I thought I could discover magic. I thought I could be a hero. In truth, the monsters came as close as possible before laughing at me. They never wanted to hurt me — it was a test. They wanted to see if I could stop feeling afraid. Name one person who ever could.
The next thing I knew I was being shaken awake. Instead of monsters, I was met with worried eyes that spoke of nightmares. Their laughter didn’t stop ringing in my ears.
“You were screaming in your sleep. Calling my name over and over,” Mami said.
“I promise to only have happy dreams,” I responded.
“Do not make promises you cannot keep.”
For a while, I stopped searching for magic and gave in to the cycles of everyday life. Magic died the day I decided it wasn’t worth believing in. Faith is supposed to test you, yet I gave up on magic at the first bump in the road. I saw the world and decided it was too evil to be redeemed. So I let magic wither and die inside of me.
I noticed a lot of people thought God was magic, so I tried to believe in Him for a while. But there were too many rules and different versions to understand. It became harder to see the wonder. I didn’t understand why we had to pay to believe in God. I wanted an explanation, but nothing made sense and I was scared of what I didn’t understand. The existence of magic was still the only logical explanation for the world around me. Other people called it God, but saying “magic” implied an aura of childishness. God used magic, yet people who believe in God don’t believe in magic.
I wanted a purpose, a prophecy that could tell me why I was put on this earth, an adventure with twists and turns that would leave my head spinning. I wanted to be a part of something bigger than myself. Something magical. However, since then I've learned magic never really works the way I want it to. What I failed to realize as a child was that books and movies are not real life. When a character dies in my story it's going to burn, ache, and scar because it is real. Pain and sadness come with life just as much as adventure and exploration. I can’t go to Narnia because it does not exist. That doesn’t stop a small part of me that will always believe it does.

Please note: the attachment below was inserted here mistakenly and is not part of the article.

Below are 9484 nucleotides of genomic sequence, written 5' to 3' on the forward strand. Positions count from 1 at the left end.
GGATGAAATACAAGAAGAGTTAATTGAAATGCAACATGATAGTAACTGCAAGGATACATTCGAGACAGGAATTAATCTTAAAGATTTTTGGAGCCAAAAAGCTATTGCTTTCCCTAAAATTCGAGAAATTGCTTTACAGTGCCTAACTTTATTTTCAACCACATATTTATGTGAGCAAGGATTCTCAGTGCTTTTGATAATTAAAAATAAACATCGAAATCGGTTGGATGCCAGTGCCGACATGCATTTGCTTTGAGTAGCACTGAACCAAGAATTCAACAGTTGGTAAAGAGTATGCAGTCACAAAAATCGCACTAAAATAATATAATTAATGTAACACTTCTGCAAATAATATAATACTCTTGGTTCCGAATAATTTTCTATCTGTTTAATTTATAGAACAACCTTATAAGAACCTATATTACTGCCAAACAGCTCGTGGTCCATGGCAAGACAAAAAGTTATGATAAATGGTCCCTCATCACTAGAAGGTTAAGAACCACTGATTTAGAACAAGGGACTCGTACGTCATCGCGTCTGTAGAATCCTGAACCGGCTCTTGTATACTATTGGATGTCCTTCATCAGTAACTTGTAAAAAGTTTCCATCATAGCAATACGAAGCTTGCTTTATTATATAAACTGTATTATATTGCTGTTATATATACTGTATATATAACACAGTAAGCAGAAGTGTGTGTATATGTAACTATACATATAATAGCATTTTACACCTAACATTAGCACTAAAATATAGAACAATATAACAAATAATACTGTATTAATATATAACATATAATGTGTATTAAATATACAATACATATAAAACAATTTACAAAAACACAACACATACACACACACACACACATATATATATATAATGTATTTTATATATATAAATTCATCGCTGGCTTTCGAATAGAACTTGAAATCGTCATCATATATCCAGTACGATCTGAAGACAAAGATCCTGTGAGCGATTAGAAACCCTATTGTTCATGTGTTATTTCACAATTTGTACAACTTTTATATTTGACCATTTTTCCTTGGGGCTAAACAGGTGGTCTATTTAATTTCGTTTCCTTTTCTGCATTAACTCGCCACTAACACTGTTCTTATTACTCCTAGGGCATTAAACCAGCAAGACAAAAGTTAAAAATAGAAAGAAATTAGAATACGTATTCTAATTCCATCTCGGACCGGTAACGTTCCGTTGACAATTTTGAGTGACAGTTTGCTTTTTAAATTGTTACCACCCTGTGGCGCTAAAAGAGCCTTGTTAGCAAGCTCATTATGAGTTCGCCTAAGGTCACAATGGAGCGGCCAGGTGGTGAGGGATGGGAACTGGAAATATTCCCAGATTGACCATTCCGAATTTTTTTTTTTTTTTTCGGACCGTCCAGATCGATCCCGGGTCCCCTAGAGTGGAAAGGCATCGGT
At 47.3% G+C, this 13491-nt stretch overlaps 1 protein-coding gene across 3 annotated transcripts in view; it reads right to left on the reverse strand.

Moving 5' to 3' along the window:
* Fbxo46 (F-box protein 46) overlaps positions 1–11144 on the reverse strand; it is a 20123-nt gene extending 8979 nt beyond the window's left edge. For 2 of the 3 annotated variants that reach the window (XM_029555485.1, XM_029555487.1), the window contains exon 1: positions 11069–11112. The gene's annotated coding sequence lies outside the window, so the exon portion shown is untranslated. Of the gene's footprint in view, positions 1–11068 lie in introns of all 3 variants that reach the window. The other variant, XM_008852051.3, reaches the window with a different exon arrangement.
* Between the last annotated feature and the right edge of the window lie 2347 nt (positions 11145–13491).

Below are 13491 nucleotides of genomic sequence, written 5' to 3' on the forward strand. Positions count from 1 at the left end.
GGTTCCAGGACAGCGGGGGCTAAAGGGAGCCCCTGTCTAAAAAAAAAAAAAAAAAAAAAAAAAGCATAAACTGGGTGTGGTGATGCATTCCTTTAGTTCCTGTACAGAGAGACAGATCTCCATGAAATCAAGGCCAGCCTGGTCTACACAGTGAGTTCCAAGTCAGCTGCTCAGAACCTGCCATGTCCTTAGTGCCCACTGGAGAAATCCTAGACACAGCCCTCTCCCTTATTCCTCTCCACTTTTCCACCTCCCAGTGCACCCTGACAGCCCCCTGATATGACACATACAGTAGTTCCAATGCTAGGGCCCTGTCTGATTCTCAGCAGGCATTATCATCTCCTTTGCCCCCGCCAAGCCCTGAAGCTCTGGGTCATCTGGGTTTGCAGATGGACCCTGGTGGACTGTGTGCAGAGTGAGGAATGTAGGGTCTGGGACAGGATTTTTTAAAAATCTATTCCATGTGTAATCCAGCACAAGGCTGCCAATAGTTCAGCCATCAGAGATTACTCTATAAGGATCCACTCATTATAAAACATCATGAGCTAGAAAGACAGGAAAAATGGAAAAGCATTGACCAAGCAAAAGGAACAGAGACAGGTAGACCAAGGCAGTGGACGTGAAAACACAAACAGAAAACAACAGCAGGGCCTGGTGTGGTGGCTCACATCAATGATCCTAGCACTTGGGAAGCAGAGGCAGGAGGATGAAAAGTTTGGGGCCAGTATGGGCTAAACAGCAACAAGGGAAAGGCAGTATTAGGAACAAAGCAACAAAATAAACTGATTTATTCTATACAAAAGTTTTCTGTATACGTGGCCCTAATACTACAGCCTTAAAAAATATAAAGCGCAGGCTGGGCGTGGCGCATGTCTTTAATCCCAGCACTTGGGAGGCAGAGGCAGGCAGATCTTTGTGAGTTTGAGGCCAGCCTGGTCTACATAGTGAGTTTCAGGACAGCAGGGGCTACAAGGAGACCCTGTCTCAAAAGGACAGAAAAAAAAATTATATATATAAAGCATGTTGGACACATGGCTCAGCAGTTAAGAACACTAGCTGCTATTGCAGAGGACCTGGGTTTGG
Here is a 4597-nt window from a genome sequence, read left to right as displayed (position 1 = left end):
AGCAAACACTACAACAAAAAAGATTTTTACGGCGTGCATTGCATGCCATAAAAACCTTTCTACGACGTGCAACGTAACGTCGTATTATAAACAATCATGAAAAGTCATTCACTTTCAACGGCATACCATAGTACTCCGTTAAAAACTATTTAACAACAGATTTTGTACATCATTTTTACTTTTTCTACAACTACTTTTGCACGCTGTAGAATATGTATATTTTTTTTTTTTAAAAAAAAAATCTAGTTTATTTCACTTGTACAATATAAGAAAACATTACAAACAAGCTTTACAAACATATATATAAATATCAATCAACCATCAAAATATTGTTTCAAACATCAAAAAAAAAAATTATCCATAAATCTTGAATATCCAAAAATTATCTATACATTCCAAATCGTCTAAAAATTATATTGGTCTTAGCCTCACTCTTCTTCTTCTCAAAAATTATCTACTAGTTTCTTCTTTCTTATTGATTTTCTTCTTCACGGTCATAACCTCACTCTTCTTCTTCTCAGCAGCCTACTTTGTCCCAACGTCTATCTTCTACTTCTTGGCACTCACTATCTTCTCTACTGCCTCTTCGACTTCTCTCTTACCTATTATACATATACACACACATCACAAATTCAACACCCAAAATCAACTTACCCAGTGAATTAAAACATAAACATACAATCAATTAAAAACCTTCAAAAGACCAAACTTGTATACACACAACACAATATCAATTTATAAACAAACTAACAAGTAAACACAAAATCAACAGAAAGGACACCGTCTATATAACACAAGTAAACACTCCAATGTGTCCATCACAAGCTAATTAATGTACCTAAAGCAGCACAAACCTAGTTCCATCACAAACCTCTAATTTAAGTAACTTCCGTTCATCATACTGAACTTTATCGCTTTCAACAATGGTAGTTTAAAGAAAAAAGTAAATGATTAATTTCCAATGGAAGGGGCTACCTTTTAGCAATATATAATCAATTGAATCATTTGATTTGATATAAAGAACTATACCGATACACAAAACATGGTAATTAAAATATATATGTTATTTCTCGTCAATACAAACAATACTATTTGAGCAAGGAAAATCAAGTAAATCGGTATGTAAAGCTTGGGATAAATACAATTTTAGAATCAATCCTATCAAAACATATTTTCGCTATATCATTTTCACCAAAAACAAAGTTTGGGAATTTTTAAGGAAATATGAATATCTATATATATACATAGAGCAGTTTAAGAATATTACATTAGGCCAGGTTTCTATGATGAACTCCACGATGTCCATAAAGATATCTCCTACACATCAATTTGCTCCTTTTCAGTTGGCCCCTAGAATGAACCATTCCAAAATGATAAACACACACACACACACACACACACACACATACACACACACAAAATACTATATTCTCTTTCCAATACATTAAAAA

I will never lose that sense of wonder that pushes me off roofs and shoves me into closets. That faith makes me a better person. That belief pushes the limits of my creativity. I am an adult that believes in magic. It is a privilege, not a right to be who I am. Some people only catch momentary glimpses of their true selves in the mirror. Others do not need a distorted reflection to know who they are.
My magic has changed from a fairytale to something I can hold onto. Happiness and love have magical qualities that make the human experience worth savoring. I see magic in the trees I touch on my way to work, in the sound of all my loved ones laughing in unison, in the wake of a first kiss, and the aftermath of a terrible storm. I let my spirit sit on the sidelines until I decided it was worth loving again. Letting my spirit go would’ve meant letting go of the person I am today.
Edited by: Ava Emilione